What you need to know about hepatitis A
Hepatitis A is a sexually transmitted infection (STI) that can be passed on when feces (stool, poo, shit) from an infected person gets into the mouth of another person. The virus infects the liver. There is a vaccine for hepatitis A but there is no treatment for hepatitis A. Most people recover from the infection on their own. There are ways to lower the chance of getting or passing on hepatitis A, such as getting vaccinated, practising good hygiene and using a barrier for any kind of anal sex.
The words we use here – CATIE is committed to using language that is relevant to everyone. People use different terms to describe their bodies. This text uses medical terms, such as vagina and penis, to describe genitals. Other people may use other terms, such as private parts or dick or front hole. CATIE acknowledges and respects that people use words that they are most comfortable with.
What is hepatitis A?
Hepatitis A is a sexually transmitted infection (STI) caused by the hepatitis A virus. The virus infects the liver. A person with hepatitis A can pass it on if their infected feces (stool, poo, shit) gets into the mouth of another person.
Most adults with hepatitis A have some symptoms. Symptoms can take 2 to 6 weeks to appear. Common symptoms include:
- loss of appetite
- nausea or abdominal pain
- yellowing of the skin or eyes (jaundice)
- light-coloured stool
- dark urine (pee)
Most adults will recover from the infection on their own within 2 months.
Could I get hepatitis A?
Hepatitis A is passed when feces (stool, poo, shit) of an infected person makes its way into the mouth of another person (who is not immune or who has never been exposed to the virus before).
During sex, hepatitis A can be passed on:
- through oral-anal contact (rimming)
- when body parts (fingers, penis) or sex toys come into contact with infected feces and then enter a person’s mouth
- when someone handles a used condom after anal sex and then putting their fingers into their mouth
Gay men, other men who have sex with men and people who use drugs are at higher risk of hepatitis A. Individuals who travel to regions that have poor sanitation or who live with someone who has hepatitis A are also at increased risk. Children in daycare are also at risk because they are around children in diapers and may not be able to wash their own hands.
Hepatitis A and HIV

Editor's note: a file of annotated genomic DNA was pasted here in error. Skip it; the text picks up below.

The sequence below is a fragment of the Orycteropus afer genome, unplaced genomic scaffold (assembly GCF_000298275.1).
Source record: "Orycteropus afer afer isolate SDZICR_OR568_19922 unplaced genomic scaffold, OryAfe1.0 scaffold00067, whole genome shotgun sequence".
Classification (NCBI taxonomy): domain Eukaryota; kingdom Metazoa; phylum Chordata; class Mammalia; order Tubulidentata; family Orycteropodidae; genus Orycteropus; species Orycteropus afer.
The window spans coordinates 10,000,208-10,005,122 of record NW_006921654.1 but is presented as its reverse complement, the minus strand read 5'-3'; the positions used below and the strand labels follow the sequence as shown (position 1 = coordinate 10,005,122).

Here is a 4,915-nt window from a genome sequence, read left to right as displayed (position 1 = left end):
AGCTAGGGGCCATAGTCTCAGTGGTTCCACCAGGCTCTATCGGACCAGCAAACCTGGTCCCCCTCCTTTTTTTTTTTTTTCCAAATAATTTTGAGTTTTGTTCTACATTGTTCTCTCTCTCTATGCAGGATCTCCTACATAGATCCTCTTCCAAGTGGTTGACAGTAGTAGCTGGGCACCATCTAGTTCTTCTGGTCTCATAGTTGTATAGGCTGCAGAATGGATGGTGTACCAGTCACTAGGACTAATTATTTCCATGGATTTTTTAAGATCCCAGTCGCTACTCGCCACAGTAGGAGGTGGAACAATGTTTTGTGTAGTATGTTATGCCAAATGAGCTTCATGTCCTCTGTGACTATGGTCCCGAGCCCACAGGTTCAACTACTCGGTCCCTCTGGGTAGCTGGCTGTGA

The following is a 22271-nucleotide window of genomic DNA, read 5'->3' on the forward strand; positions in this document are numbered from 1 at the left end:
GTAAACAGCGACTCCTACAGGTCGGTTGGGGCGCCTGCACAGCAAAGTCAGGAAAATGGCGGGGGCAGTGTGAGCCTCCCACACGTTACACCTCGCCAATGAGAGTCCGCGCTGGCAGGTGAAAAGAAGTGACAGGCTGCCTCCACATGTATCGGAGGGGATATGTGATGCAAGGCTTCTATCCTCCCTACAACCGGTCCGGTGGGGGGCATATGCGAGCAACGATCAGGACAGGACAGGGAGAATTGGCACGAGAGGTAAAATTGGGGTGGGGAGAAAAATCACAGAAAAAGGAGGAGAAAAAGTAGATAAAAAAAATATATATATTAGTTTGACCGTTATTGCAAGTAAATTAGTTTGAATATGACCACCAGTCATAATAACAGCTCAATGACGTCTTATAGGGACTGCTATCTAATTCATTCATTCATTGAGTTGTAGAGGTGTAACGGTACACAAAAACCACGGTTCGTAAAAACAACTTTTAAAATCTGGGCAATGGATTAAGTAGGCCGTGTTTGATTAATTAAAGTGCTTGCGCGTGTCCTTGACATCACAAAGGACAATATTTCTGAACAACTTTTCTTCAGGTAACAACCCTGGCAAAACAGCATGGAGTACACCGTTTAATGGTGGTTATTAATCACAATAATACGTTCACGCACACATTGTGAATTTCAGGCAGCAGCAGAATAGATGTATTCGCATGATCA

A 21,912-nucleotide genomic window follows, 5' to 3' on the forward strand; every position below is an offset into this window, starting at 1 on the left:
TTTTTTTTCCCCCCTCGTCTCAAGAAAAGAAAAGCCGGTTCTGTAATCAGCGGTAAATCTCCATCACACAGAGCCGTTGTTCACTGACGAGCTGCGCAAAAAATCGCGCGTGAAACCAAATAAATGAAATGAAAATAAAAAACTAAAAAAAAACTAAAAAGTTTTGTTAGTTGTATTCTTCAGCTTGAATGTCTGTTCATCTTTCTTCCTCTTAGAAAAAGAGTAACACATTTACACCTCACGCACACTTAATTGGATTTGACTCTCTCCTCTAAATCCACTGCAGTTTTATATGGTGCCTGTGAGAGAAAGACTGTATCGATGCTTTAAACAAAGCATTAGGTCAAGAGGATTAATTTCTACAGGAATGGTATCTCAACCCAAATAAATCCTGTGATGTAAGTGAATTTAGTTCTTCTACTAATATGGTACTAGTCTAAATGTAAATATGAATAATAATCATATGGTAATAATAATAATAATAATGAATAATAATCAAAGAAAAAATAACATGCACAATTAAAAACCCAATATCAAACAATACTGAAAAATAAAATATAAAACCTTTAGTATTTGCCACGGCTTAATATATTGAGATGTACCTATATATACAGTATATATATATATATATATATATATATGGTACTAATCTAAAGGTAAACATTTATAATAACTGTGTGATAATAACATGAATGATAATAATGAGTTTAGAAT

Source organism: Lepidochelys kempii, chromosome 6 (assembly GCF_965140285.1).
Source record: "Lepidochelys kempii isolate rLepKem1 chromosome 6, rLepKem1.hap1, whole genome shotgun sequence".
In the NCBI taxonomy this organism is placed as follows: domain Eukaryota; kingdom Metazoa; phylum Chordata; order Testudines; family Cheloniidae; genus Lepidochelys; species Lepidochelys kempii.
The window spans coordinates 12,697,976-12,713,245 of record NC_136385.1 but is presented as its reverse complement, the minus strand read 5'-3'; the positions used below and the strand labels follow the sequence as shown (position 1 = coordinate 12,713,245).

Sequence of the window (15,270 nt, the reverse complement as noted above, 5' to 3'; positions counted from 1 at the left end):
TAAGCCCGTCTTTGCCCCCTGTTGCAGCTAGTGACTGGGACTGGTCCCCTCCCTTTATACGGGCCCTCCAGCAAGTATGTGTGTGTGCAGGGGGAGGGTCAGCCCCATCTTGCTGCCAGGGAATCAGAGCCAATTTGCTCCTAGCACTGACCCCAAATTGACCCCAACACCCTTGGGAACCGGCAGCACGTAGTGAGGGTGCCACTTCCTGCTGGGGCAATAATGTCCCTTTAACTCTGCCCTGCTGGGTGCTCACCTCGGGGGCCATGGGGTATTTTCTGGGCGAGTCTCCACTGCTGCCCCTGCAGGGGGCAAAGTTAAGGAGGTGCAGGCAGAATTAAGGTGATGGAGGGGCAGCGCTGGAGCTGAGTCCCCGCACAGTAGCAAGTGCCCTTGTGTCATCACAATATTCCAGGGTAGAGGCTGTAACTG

People with HIV may have more severe symptoms with their hepatitis A infection and may take longer to recover from hepatitis A.
Someone who has hepatitis A is not at greater risk of getting or passing on HIV.
What can I do?
The most effective way to prevent hepatitis A is to get the vaccine, especially for people with HIV, gay men and other men who have sex with men, those traveling to areas with poor sanitation, or those with household contact with someone from a region where hepatitis A is common. A vaccine against both hepatitis A and hepatitis B is available.
Wash your hands after using the toilet or any other time your hands touch your anus or another person’s anus.
During sex, use barrier methods such as condoms, gloves and oral dams to cover body parts and sex toys.
The only way to know for sure whether or not you have hepatitis A is to get tested. A doctor or nurse can do the test. A simple blood test detects if you currently have hepatitis A, if you have had hepatitis A in the past or if you have already received the vaccine.
People at risk of hepatitis A should talk to their doctor about testing for hepatitis A and other sexually transmitted infections (STIs), including HIV. You can discuss which tests you need and how often you need them.
If you are diagnosed with hepatitis A, a public health staff person will talk to you about informing your sex partners and household contacts that they might have been exposed to hepatitis A and encouraging them to get tested. Your identity will not be revealed.
Hepatitis A cannot be cured with medication. Most adults will recover from the infection on their own. Once the infection clears, you have immunity from getting hepatitis A again.
This information sheet was developed in partnership with the Sex Information and Education Council of Canada (SIECCAN).
Hepatitis A – CATIE fact sheet